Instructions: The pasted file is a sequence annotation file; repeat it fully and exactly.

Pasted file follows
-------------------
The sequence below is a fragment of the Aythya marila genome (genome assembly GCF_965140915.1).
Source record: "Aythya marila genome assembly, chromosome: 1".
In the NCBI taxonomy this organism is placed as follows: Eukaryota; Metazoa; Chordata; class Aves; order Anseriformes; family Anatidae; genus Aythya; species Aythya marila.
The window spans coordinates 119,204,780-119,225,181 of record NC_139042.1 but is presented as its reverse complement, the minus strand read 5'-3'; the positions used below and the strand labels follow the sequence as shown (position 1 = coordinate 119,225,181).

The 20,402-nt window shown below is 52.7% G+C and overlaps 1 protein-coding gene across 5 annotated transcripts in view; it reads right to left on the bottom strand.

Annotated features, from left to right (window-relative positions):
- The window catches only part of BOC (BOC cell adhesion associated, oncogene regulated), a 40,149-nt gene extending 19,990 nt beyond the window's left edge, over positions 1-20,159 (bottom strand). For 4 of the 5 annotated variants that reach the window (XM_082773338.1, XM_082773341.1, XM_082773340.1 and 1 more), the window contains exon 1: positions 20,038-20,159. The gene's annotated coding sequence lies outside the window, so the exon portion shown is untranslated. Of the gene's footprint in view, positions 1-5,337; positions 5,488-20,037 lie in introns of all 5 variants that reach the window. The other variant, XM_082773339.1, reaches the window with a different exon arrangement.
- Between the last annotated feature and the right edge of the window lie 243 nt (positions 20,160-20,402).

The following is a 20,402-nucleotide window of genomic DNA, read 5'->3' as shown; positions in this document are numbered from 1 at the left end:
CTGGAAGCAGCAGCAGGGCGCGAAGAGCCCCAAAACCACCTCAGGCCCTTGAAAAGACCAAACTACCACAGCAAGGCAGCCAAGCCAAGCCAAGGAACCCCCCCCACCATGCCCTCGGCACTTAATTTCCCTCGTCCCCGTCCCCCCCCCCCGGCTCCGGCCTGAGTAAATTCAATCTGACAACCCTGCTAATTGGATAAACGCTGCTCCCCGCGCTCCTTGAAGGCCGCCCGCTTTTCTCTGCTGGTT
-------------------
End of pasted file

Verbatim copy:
The sequence below is a fragment of the Aythya marila genome (genome assembly GCF_965140915.1).
Source record: "Aythya marila genome assembly, chromosome: 1".
In the NCBI taxonomy this organism is placed as follows: Eukaryota; Metazoa; Chordata; class Aves; order Anseriformes; family Anatidae; genus Aythya; species Aythya marila.
The window spans coordinates 119,204,780-119,225,181 of record NC_139042.1 but is presented as its reverse complement, the minus strand read 5'-3'; the positions used below and the strand labels follow the sequence as shown (position 1 = coordinate 119,225,181).

The 20,402-nt window shown below is 52.7% G+C and overlaps 1 protein-coding gene across 5 annotated transcripts in view; it reads right to left on the bottom strand.

Annotated features, from left to right (window-relative positions):
- The window catches only part of BOC (BOC cell adhesion associated, oncogene regulated), a 40,149-nt gene extending 19,990 nt beyond the window's left edge, over positions 1-20,159 (bottom strand). For 4 of the 5 annotated variants that reach the window (XM_082773338.1, XM_082773341.1, XM_082773340.1 and 1 more), the window contains exon 1: positions 20,038-20,159. The gene's annotated coding sequence lies outside the window, so the exon portion shown is untranslated. Of the gene's footprint in view, positions 1-5,337; positions 5,488-20,037 lie in introns of all 5 variants that reach the window. The other variant, XM_082773339.1, reaches the window with a different exon arrangement.
- Between the last annotated feature and the right edge of the window lie 243 nt (positions 20,160-20,402).

The following is a 20,402-nucleotide window of genomic DNA, read 5'->3' as shown; positions in this document are numbered from 1 at the left end:
CTGGAAGCAGCAGCAGGGCGCGAAGAGCCCCAAAACCACCTCAGGCCCTTGAAAAGACCAAACTACCACAGCAAGGCAGCCAAGCCAAGCCAAGGAACCCCCCCCACCATGCCCTCGGCACTTAATTTCCCTCGTCCCCGTCCCCCCCCCCCGGCTCCGGCCTGAGTAAATTCAATCTGACAACCCTGCTAATTGGATAAACGCTGCTCCCCGCGCTCCTTGAAGGCCGCCCGCTTTTCTCTGCTGGTT